We all have this dream of being able to drive and having all the freedom that comes with it, don’t we? As soon as we have the big 1 7 in our sights, we can often get carried away at the thought of this freedom, looking at the cars we want and planning our first road trip. It’s easy to forget that way before any of this happens, we gotta’ learn and pass our test (talk about a first world problem… why can’t we just be born with this knowledge?) and this doesn’t come cheap. We have found out who’s paying for young drivers to get to that magic pass – as well as giving you some tips on how to cut the costs of learning to drive.
5 tips to save money on your driving lessons
Whilst learning to drive is pretty costly, and there isn’t a whole lot we can do about it – there are ways to keep the costs as low as possible! We’ve outlined ways to save money on driving lessons, tests and more.
1. Bulk booking lessons
Some driving instructors will give you a discount if you book a block of lessons together. Check out deals of driving instructors if you’re yet to choose one, or ask your current driving instructor if there are any discounts available.
2. Private driving practice
Young drivers can spend anything from £14 to £34 on an hours driving lesson, depending on where they live in the UK. Keep costs low by getting Learner Driver Insurance on a friends or family member’s car. This is to cover you behind their wheel, to get in plenty of extra driving practice at your own convenience. What’s even better is with us – you can get cover from as little as £1.69* a day.
3. Learning online
There are plenty of free resources online or apps, that can help you swat up for driving, whether that’s your lessons or test – you’ve got to be pretty familiar with the rules of the road. Ok, so you can’t learn to physically drive online, but spending your time reading up on the Highway Code will help your chances of passing more than playing GTA will.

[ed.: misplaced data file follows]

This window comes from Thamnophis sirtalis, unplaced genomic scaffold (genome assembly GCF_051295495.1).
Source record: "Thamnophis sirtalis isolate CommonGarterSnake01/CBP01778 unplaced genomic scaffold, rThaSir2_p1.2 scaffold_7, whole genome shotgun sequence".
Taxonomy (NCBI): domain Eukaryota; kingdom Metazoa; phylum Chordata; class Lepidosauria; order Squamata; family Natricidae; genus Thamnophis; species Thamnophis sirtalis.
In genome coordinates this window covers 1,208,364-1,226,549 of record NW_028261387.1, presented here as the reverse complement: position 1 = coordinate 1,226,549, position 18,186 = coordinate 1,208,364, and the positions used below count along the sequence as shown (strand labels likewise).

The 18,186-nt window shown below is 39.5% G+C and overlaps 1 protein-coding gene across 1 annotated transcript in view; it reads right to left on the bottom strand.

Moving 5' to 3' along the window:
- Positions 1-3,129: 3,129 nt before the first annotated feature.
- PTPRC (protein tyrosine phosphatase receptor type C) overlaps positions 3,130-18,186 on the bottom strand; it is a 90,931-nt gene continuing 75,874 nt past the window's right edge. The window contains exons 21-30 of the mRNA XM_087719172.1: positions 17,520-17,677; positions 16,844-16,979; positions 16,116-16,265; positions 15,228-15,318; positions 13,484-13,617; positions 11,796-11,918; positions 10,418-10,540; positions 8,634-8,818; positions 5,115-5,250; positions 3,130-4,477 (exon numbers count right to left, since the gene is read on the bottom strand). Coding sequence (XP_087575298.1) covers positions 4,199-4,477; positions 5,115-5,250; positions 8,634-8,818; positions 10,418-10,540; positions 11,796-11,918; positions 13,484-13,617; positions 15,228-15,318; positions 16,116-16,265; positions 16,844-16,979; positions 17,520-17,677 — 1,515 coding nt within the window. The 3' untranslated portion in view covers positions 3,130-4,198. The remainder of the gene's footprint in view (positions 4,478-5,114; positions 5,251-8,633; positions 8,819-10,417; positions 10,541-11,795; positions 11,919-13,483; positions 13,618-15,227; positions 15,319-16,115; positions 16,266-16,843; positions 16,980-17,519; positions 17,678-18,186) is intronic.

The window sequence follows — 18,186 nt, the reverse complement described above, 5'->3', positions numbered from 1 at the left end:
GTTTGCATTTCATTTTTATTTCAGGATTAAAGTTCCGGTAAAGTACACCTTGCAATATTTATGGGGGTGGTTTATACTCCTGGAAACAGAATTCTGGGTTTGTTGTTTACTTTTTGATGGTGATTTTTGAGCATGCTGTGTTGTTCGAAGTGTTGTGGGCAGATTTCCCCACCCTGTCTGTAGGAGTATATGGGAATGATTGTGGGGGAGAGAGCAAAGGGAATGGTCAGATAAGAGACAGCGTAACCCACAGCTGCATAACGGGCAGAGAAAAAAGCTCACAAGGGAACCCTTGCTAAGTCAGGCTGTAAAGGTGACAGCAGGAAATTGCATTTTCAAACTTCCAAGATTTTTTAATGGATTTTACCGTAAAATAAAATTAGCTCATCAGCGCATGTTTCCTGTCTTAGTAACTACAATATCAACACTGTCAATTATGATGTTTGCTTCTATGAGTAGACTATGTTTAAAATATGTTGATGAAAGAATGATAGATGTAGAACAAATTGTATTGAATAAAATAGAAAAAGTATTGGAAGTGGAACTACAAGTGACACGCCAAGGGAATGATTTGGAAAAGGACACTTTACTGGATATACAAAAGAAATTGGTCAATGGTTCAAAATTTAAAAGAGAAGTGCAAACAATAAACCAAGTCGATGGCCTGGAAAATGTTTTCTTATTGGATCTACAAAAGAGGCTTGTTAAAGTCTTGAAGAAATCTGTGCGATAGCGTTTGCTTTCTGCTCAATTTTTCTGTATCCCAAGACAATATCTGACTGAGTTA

4. Test bookings
Whilst you may not think a lot about when you book the theory of your practical tests, it’s worth knowing that booking tests mid-week is generally cheaper than the weekend. This could save you a few pounds on your learning to drive journey.
5. Pass first time
Of course, we all want to pass the first time, but whilst you’re eager to rip up the L plates – jumping the gun in booking your test could cost you more in the long run! It could save you money if you take more time in your lessons and feel completely prepared and ready to pass, before booking your practical!
Of course, the ultimate way to save money is just to get someone else to pay, right? We’ve found out who’s paying for lessons and private practice on a young persons driving journey. Is it them, or Mum and Dad?
Whether you take your lessons week by week or cram them all in together – they can cost a fair bit of money, but who is the one forking out for it? In a recent survey of our Learner Driver Insurance customers, 55% of them said that they’re putting up the cost of the lessons themselves and aren’t solely relying on their parents to pay for them. Good job, guys!
We may be paying for our driving lessons, but are we also paying for our private practice? In a recent survey, we found that 65% of our Learner Driver Insurance customers are relying on mum and dad for this one. We can’t do everything – can we?!
How do you pay?
After many years of believing money did grow on trees – growing up you realise it doesn’t, and if you want something, you’ve got to work for it. In a survey** of 500 learner drivers, we asked how they’re paying for their driving lessons. Over 60% of learner drivers are grafting for this one, and footing the bill by having either a full time or part time job!
Everyone learns to drive in different ways, so no matter how you go about getting behind the wheel, or who pays for it, if you follow these tips – hopefully, you’ll save some money when you get there!
* Price based on £151.39 for a 90-day policy. This amount is currently achievable by drivers from 3.45 million households in the UK. Price and cover dependent on location.
**This online survey of 500 UK learner drivers aged 17-25 was commissioned by Marmalade Car Insurance and conducted by market research company OnePoll, in accordance with the Market Research Society’s code of conduct. Data was collected between 13/04/2018 and 27/04/2018. All participants are double-opted in to take part in research and are paid an amount depending on the length and complexity of the survey. This survey was overseen and edited by the OnePoll research team, who are members of the MRS and have corporate membership to ESOMAR.